Member Tip: In both your live heart rate graph and Daytime Stress feature in the Oura App, you’ll see when your body has switched into this mode — noted as Restorative Time or “Restored.”  

5. Find a creative hobby  


“Reading and crocheting have really helped lower my stress levels!”


“I like to listen to lofi hip hop music”   

Why it works: Coloring, crocheting, and journaling are creative outlets that involve focusing your attention on an enjoyable task. They activate the brain’s reward system, releasing dopamine and lowering cortisol, and help you feel safe and at ease. These mindful activities can channel your emotions and foster self-expression, providing a positive distraction from your current stressors. 

READ MORE: How Journaling Can Improve Your Health — And How to Make it a Habit! 

6. Read (or listen to) a book

“Reading a novel”

“Getting into the flow state at work does it for me. Mostly that’s reading.”

“I start my morning every day by reading my book!”

Why it works: Immersing yourself in a compelling book while cuddled up on the sofa sends your body and brain the signal that you’re safe. This shuts down your fight-or-flight response, lowering your heart rate and increasing your skin temperature — a sign that your body is at rest.

Reading fiction, in particular, has been shown to have a positive impact on mental health, stress, and mood. This is because it stimulates your imagination and provides a form of escapism. 

7. Avoid caffeine

“Quit coffee completely.”

“Getting rid of coffee”

“Cutting back on caffeine”

Why it works: Caffeine is a central nervous system stimulant. It works by blocking adenosine and increasing cortisol and adrenaline. While this is an effective way to perk up when you’re feeling tired, it activates your body’s stress response. That’s why if you drink too much caffeine, you start to experience stress symptoms: jitters, rumination, anxiety, and a racing heart rate.

If you are sensitive to the effects of caffeine, decreasing or eliminating your intake is an effective way to lower your overall exposure to stress.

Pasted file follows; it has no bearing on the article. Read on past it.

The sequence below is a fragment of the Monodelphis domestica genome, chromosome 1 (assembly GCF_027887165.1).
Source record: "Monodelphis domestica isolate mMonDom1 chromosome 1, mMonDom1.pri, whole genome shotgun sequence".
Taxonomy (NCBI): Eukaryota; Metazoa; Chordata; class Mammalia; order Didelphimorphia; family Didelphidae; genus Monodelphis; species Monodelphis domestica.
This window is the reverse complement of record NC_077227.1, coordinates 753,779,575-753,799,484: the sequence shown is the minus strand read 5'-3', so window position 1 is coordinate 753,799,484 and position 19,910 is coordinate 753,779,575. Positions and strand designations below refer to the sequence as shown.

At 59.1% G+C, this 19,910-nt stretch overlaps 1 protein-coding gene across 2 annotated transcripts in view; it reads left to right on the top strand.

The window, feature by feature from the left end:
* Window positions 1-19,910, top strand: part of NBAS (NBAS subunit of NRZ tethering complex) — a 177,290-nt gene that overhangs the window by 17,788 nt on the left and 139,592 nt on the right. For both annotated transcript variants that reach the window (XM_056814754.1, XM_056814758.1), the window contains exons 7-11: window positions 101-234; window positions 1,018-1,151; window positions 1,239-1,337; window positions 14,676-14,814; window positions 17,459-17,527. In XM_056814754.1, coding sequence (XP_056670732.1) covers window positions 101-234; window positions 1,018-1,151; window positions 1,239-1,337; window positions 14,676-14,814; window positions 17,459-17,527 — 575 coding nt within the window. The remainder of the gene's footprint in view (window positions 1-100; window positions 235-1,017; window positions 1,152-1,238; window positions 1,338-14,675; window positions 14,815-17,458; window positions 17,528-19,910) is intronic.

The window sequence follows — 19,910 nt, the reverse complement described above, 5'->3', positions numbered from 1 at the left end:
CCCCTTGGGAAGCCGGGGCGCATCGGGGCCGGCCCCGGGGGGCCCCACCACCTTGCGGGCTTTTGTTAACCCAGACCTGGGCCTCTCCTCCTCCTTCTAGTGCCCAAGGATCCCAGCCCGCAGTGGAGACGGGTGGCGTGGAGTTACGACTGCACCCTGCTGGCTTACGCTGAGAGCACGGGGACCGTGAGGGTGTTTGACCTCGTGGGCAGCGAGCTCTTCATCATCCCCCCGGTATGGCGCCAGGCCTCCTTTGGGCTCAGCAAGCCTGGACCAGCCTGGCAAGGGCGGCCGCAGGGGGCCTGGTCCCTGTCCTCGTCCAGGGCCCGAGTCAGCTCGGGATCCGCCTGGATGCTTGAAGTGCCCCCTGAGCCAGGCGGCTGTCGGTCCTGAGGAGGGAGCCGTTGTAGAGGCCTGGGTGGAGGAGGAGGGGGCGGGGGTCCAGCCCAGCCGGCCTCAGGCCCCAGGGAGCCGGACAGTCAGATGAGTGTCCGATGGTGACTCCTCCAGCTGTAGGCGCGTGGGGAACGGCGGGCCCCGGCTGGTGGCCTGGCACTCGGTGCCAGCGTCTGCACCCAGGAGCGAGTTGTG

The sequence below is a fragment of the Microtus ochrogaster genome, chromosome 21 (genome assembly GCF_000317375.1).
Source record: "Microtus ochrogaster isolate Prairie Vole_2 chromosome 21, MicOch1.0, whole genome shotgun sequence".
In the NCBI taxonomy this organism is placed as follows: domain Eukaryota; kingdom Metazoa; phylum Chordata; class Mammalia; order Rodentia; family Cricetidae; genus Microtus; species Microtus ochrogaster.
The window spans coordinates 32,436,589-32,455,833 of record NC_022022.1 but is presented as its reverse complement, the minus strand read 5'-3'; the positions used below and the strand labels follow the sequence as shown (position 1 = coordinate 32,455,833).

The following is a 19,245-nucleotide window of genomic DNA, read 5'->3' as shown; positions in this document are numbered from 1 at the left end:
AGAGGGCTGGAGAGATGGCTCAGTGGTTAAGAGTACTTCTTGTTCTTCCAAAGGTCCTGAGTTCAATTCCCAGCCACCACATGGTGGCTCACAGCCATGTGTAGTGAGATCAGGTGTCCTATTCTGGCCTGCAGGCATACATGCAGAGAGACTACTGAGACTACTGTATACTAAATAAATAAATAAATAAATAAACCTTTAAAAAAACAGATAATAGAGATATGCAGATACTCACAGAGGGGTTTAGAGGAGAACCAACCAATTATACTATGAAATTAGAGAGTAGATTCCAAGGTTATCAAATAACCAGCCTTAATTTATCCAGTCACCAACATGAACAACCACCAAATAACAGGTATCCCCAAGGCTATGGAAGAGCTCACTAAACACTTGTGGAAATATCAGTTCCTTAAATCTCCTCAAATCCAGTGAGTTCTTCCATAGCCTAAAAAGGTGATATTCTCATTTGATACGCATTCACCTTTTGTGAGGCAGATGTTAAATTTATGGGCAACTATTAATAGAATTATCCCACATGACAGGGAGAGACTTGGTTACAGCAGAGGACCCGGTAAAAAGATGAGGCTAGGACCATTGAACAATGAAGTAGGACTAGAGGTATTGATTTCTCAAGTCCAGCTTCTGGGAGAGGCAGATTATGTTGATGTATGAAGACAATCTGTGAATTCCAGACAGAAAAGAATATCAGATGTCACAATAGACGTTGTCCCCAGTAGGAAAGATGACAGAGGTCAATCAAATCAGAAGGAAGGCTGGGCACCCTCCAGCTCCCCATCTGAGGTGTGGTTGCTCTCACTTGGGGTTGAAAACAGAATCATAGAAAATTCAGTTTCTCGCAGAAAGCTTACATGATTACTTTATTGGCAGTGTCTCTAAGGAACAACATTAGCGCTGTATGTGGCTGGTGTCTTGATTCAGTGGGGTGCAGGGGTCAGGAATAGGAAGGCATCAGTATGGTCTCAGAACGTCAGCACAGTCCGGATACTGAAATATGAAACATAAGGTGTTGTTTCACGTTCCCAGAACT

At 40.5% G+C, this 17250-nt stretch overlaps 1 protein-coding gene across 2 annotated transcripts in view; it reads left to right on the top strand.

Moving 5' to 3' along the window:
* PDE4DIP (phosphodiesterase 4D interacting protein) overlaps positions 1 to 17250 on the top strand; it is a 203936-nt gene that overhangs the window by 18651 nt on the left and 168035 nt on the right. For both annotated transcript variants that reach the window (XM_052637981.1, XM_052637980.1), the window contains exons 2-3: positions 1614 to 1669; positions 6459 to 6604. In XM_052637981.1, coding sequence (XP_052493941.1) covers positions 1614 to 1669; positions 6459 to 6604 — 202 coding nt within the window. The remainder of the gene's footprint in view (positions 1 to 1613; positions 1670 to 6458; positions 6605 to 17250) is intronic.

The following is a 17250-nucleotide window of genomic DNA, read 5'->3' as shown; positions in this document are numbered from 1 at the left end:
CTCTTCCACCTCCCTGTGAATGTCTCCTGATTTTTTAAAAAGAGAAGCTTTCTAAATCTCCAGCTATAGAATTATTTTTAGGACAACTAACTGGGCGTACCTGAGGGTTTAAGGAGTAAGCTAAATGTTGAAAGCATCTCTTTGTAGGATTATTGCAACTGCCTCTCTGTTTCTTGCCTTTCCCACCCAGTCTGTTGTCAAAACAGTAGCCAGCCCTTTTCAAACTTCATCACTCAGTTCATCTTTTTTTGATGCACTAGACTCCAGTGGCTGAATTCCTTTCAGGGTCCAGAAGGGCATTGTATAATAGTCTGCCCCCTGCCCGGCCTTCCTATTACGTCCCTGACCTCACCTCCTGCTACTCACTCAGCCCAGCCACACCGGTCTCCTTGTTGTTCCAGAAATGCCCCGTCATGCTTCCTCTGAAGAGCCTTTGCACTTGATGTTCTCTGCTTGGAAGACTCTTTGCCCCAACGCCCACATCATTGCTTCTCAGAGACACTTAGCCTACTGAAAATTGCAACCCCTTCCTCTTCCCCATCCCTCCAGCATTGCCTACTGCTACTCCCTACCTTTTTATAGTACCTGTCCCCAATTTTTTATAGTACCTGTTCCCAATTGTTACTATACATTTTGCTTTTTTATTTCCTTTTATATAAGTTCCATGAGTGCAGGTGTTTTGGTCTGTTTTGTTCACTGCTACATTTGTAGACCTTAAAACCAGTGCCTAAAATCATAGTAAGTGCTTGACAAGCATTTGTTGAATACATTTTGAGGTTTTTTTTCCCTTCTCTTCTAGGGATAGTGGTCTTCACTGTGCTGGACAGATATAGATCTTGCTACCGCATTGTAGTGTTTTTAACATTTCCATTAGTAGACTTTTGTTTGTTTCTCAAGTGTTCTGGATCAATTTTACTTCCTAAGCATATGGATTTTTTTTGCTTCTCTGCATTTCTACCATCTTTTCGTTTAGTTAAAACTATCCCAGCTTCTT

Member Tip: Use the Tags feature to track the effects of caffeine on your HRV and Daytime Stress levels. 

8. Do a low-intensity workout

“Exercise (usually low-intensity steady state cardio)”


“Moving my body – cycling”

Why it works: Ask anyone how to lower stress, they’re probably going to mention exercise! But there is nuance to it. Low-intensity exercise reduces stress in the moment, while high-intensity exercise can increase stress in the moment, but it can improve your resilience to stress over time.

However, if you want to lower physiological stress in the moment, a HIIT workout might not be the best choice.

Yoga, Pilates, cycling, and low-impact workouts are gentler on the body. They don’t spike your heart rate but do increase blood flow and help you breathe deeply, which helps you manage stress in the moment. 

READ MORE: Defining Low, Medium, and High-Intensity Movement & Using Oura to Track It

9. Consider a stress-relief supplement 

“Sleepy girl mocktail (magnesium and tart cherry juice) before bed”

“Kava root.”

“I’m taking CBDA every morning and it works wonders.”


“Ashwagandha and Rhodiola”

Why it works: Some Oura members use supplements like Ashwagandha, CBD, magnesium, and tart cherry juice to lower their stress levels. The research varies on the efficacy and safety of these supplements, and before starting any new supplement, speak with a medical professional. 

READ MORE: 9 Science-Backed Herbs and Supplements for Better Sleep

10. Connect with your partner 


“More sex”

Why it works: Getting cozy with a loved one releases endorphins and oxytocin, the love hormone. This helps you feel relaxed and socially bonded, which lowers stress. 

11. View sunlight 

“Getting sunlight”

“Stepping outside for some sunshine”

Why it works: There’s a reason it feels so good to sit in the sunshine. When your skin is exposed to sunlight, a cascade of stress-relieving benefits occurs, including the synthesis of vitamin D and the release of serotonin.  

LEARN MORE: The Benefits of Morning Sunlight & How to Make it a Habit

12. Spend less time scrolling

“Less screen time”

“Less social media”

Why it works: Staring at a screen for endless hours is, perhaps unsurprisingly, a major stress trigger, thanks to an onslaught of information or upsetting content, as well as disruptive blue light. Take breaks from your screen throughout the day and put the phone away before bed to ensure a more peaceful, less stressful evening experience. 

RELATED: How Blue Light Impacts Your Sleep